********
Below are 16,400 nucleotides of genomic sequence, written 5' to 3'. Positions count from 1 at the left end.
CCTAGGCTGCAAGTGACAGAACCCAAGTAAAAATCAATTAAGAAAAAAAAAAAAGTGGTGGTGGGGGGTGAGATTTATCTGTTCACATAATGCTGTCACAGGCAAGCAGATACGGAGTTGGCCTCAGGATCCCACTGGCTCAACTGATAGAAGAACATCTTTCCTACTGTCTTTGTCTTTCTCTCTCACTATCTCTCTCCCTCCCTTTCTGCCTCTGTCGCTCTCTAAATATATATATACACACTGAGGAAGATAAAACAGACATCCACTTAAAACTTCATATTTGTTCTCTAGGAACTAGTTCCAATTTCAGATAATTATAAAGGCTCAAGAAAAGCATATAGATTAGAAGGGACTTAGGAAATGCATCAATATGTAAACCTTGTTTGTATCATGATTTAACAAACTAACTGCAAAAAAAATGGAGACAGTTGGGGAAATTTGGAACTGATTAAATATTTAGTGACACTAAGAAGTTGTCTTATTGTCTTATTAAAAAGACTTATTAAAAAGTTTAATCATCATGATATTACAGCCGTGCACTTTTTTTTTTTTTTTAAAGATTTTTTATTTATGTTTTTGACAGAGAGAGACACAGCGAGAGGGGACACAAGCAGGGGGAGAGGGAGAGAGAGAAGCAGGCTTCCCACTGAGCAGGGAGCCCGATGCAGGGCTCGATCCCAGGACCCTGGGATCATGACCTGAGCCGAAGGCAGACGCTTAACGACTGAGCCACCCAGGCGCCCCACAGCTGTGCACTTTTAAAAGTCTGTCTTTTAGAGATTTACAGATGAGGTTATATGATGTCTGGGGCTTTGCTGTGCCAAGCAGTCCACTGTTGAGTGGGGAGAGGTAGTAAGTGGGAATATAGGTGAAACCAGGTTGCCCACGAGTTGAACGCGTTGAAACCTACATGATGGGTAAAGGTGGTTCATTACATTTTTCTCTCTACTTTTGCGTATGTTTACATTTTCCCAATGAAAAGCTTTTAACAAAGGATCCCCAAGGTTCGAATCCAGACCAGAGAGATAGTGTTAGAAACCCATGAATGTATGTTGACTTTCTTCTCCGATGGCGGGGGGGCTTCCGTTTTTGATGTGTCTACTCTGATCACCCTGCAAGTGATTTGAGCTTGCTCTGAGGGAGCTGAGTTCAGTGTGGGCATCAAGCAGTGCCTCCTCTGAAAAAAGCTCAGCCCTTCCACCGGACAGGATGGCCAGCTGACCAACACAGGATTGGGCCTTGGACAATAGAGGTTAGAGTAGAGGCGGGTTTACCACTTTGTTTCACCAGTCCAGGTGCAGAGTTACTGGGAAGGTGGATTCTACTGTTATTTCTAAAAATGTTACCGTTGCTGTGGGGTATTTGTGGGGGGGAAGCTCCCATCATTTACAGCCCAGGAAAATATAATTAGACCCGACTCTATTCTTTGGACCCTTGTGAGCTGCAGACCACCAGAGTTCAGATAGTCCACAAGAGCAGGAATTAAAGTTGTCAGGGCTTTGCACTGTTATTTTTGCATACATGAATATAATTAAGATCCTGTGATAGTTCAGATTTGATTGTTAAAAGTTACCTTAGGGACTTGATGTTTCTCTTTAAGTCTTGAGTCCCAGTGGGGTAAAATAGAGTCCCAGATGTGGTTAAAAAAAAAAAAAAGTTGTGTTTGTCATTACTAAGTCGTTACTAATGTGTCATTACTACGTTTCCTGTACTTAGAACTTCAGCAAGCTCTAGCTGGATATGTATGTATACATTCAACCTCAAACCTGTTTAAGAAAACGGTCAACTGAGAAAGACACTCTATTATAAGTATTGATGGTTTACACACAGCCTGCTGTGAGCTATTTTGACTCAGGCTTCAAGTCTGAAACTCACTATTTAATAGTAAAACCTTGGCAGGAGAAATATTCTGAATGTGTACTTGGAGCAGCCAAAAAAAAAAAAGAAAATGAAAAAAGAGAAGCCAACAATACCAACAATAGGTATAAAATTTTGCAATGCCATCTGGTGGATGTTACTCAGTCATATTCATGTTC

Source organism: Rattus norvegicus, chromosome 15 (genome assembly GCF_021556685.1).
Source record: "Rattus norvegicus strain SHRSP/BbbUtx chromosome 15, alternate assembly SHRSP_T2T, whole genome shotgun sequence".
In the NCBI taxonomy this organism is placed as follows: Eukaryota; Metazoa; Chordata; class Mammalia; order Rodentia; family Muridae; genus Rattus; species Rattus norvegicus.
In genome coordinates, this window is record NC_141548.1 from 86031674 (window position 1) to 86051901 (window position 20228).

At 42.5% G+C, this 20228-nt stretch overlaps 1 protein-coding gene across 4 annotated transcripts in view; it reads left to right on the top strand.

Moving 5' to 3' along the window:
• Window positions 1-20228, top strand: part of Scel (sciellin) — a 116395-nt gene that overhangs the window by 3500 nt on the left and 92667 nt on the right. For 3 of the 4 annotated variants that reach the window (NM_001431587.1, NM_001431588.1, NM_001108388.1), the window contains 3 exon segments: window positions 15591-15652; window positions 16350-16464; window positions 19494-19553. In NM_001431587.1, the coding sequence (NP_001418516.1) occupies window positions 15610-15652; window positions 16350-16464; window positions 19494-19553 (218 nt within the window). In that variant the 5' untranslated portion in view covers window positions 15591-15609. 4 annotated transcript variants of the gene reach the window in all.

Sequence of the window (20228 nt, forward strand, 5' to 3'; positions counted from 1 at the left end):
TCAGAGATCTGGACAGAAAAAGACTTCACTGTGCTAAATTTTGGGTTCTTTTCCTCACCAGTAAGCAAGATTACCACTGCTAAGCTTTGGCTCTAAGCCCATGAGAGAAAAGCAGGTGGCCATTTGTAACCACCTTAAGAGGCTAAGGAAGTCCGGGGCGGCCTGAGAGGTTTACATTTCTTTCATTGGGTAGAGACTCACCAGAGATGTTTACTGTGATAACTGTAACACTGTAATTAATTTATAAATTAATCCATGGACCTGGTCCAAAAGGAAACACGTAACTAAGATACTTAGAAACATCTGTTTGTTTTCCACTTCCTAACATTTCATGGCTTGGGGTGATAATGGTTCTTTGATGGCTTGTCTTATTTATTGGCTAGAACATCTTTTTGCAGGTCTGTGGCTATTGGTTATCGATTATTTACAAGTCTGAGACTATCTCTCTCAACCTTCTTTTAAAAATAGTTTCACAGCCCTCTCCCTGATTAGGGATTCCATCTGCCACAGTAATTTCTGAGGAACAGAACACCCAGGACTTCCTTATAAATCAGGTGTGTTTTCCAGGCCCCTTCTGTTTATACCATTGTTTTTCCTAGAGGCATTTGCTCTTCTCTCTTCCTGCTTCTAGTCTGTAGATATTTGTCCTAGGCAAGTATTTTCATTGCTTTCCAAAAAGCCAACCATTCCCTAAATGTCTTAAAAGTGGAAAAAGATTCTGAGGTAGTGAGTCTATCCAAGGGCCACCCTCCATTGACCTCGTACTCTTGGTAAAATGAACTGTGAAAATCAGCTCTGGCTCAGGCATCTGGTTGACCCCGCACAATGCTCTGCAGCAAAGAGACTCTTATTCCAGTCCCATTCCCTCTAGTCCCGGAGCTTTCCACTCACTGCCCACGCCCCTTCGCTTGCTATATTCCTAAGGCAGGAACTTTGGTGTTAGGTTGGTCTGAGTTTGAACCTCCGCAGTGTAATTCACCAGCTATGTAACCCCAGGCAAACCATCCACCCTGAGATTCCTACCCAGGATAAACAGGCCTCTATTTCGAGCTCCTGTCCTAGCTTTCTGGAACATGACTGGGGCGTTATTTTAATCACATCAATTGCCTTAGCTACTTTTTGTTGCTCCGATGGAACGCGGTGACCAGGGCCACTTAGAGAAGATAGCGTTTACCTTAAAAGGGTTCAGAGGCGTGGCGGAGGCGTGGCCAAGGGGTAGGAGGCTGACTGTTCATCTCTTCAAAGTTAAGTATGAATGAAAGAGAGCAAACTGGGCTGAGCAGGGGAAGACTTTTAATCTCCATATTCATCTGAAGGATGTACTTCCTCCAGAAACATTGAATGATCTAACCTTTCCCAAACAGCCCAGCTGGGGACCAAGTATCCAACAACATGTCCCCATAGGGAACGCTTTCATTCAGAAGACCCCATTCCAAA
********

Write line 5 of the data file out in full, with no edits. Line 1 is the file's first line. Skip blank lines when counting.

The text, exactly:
In the NCBI taxonomy this organism is placed as follows: Eukaryota; Metazoa; Chordata; class Mammalia; order Rodentia; family Muridae; genus Rattus; species Rattus norvegicus.